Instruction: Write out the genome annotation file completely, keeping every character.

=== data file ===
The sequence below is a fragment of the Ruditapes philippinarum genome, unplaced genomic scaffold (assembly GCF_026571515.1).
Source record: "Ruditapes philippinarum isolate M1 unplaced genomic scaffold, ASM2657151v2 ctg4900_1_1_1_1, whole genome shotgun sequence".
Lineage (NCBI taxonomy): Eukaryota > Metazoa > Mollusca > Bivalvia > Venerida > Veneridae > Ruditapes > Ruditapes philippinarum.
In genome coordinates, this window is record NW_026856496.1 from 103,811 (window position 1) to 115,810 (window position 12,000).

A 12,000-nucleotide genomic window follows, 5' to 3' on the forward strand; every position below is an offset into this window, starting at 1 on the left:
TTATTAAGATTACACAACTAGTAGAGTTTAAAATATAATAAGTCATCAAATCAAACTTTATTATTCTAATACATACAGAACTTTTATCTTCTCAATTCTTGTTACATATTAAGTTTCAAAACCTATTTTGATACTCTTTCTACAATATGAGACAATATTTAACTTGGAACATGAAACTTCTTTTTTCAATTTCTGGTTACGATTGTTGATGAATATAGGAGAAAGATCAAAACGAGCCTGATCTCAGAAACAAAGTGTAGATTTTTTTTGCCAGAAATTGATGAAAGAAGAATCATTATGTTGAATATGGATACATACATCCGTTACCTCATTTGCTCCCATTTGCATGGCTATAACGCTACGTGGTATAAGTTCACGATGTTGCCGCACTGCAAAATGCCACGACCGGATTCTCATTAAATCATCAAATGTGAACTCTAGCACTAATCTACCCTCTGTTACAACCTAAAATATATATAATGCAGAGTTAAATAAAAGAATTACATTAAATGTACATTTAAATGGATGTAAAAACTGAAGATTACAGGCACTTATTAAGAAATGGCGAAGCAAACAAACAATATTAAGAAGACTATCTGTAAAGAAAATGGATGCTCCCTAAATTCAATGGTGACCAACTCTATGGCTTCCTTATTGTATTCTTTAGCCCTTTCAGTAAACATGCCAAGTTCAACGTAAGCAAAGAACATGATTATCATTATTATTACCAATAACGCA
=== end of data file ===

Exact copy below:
The sequence below is a fragment of the Ruditapes philippinarum genome, unplaced genomic scaffold (assembly GCF_026571515.1).
Source record: "Ruditapes philippinarum isolate M1 unplaced genomic scaffold, ASM2657151v2 ctg4900_1_1_1_1, whole genome shotgun sequence".
Lineage (NCBI taxonomy): Eukaryota > Metazoa > Mollusca > Bivalvia > Venerida > Veneridae > Ruditapes > Ruditapes philippinarum.
In genome coordinates, this window is record NW_026856496.1 from 103,811 (window position 1) to 115,810 (window position 12,000).

A 12,000-nucleotide genomic window follows, 5' to 3' on the forward strand; every position below is an offset into this window, starting at 1 on the left:
TTATTAAGATTACACAACTAGTAGAGTTTAAAATATAATAAGTCATCAAATCAAACTTTATTATTCTAATACATACAGAACTTTTATCTTCTCAATTCTTGTTACATATTAAGTTTCAAAACCTATTTTGATACTCTTTCTACAATATGAGACAATATTTAACTTGGAACATGAAACTTCTTTTTTCAATTTCTGGTTACGATTGTTGATGAATATAGGAGAAAGATCAAAACGAGCCTGATCTCAGAAACAAAGTGTAGATTTTTTTTGCCAGAAATTGATGAAAGAAGAATCATTATGTTGAATATGGATACATACATCCGTTACCTCATTTGCTCCCATTTGCATGGCTATAACGCTACGTGGTATAAGTTCACGATGTTGCCGCACTGCAAAATGCCACGACCGGATTCTCATTAAATCATCAAATGTGAACTCTAGCACTAATCTACCCTCTGTTACAACCTAAAATATATATAATGCAGAGTTAAATAAAAGAATTACATTAAATGTACATTTAAATGGATGTAAAAACTGAAGATTACAGGCACTTATTAAGAAATGGCGAAGCAAACAAACAATATTAAGAAGACTATCTGTAAAGAAAATGGATGCTCCCTAAATTCAATGGTGACCAACTCTATGGCTTCCTTATTGTATTCTTTAGCCCTTTCAGTAAACATGCCAAGTTCAACGTAAGCAAAGAACATGATTATCATTATTATTACCAATAACGCA